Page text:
Apple iPad, Like iPhone, A Prime Target For Jailbreaking Hacks

While Apple's iPad tablet has been hailed as a "game-changer," security experts contend that the device is ripe for the same jailbreaking exploits carried out on the iPhone and other mobile devices.

Apple made a splash last week with the launch of iPad, a device that falls somewhere between a notebook and smartphone, containing a flat-panel touch screen, wireless connectivity and a virtual keyboard while providing the user with the ability to watch movies, read books electronically, listen to music and access about 150,000 smart phone applications.

Security researchers put the Apple iPad on par with other industry-changing devices, such as the iPod and the iPhone. Meanwhile, Cupertino issued an update to iPhone and iPod Touch Tuesday, patching CoreAudio, ImageIO and WebKit vulnerabilities that could enable remote hackers to execute malicious code that would allow them to take control of a user's device. However, Kevin Finisterre, head of penetration testing for NetraGard, said that those same vulnerabilities could ostensibly extend to the iPad, once it officially is put on the market.

"I think that realistically, it's going to be the same song and dance we saw with the iPod and iPhone. You're going to see quite a bit of the folks doing the standard jailbreaking techniques." said Finisterre. "Literally, it's a big iPod Touch. We're not really breaking any new ground here."

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Security experts say that the iPad's popularity in the marketplace will determine whether it will be a worthy target for hackers.

"What' going to drive the level of threat is the level of adoption," said David Perry, global education director for security company Trend Micro.

As with the iPhone and other Apple devices, iPad users will likely be required to purchase approved software through the company's Apple App Store. Subsequently, the new iPad will likely be subject to a slew of jailbreaking attempts by hackers capitalizing on its weak encryption, browser vulnerabilities, and lack of firewall, in an attempt to find ways to run unauthorized and malicious software on the device, Finisterre said.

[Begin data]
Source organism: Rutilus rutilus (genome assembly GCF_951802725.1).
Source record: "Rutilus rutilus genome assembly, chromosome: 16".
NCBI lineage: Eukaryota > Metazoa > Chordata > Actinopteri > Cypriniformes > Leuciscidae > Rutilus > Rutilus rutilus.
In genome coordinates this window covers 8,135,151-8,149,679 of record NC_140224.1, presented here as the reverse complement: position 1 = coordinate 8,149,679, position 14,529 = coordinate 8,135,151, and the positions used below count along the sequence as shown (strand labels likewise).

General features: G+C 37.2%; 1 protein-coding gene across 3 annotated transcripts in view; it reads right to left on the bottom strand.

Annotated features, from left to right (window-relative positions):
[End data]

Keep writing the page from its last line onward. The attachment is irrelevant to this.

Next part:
As with the iPhone, one of the most vulnerable attack vectors in the new iPad will likely be browser based, Finisterre said, which will likely subject the device to numerous Web kit vulnerability exploits, he said.

Daniel Hoffman, executive vice president and chief technology officer for SMobile Systems, said that he had seen malicious apps make their way into Apple's App store. Meanwhile, Apple prohibits third party security software from being installed on its mobile devices, which doesn't bode well for the iPad, considering its anticipated mass consumer appeal, security experts say.

"You wouldn't think of doing mobile banking without having antivirus on your system," Hoffman said. "With these new devices, you do not see that offered. Apple is prohibiting third party vendors from developing applications. They're being prohibited from being installed."

The iPad's e-mail client is another formidable threat vector. While thus far, there haven't been many e-mail vulnerabilities in OS X, Finisterre said that he detected a buffer overflow vulnerability in the OS X e-mail client, which would enable hackers to infect users by sending malicious attachments over e-mail, among other things. A similar hack could easily be executed on the iPad, he said.

"You're talking about a very minimal interaction on the user's part," he said. "A vulnerability like that obviously would be a direct and easy way to impact the user of that device."

Next: Concerns Raised About Password Protection

The launch of the iPad has also raised concerns in the security community due to the fact that it lacks comprehensive encryption and password protection functions, despite the fact that the new device touts mobile e-mail and Web capabilities. The lack of beefy encryption doesn't bode well for a device that consumers will be using as one of their primary communications tools, experts say.

Hoffman said that from a forensics standpoint, the iPad's embedded encryption was "worthless."

'"(Encryption is) implemented in such a poor manner," he said. "It was as if it didn't have any encryption."

Hoffman added that the iPad also does not include a built-in firewall, which will inevitably pave the way for hackers to access users' devices, especially when accessing the Web from public networks.

"A lot of these devices connect to different carrier networks. A common connection point is Wi-Fi, which certainly is great from a productivity standpoint. From a security standpoint, it's a nightmare," Hoffman said. "The number one security measure is a firewall. Today, there aren't any of these devices that are firewall enabled."

Also, like the iPhone, the iPad is media-rich device, subjecting it to all the same QuickTime vulnerabilities.

"An image or a media processing bug is going to be a huge point of attack surface for this type of device," Finisterre said. "Images, movies, audio ... realistically those are going to be what people are trying to bank on."

However, Trend Micro's Perry added that it would likely be much more secure -- at least initially -- than a Windows laptop, possibly making it an attractive mobile device in the enterprise.

"(The iPhone) is nowhere nearly as badly hacked as Windows XP," Perry said. "This might be a much safer platform for a businessman to carry than an existing notebook."

But other security experts say that users should probably just take the same security precautions with the iPad as with any other computer in order to stay safe.

"The end user needs to think about protecting these devices in the exact same manner that they would protect a laptop computer," Hoffman said. "These devices are being used for the exact same functions, just formatted a little bit differently."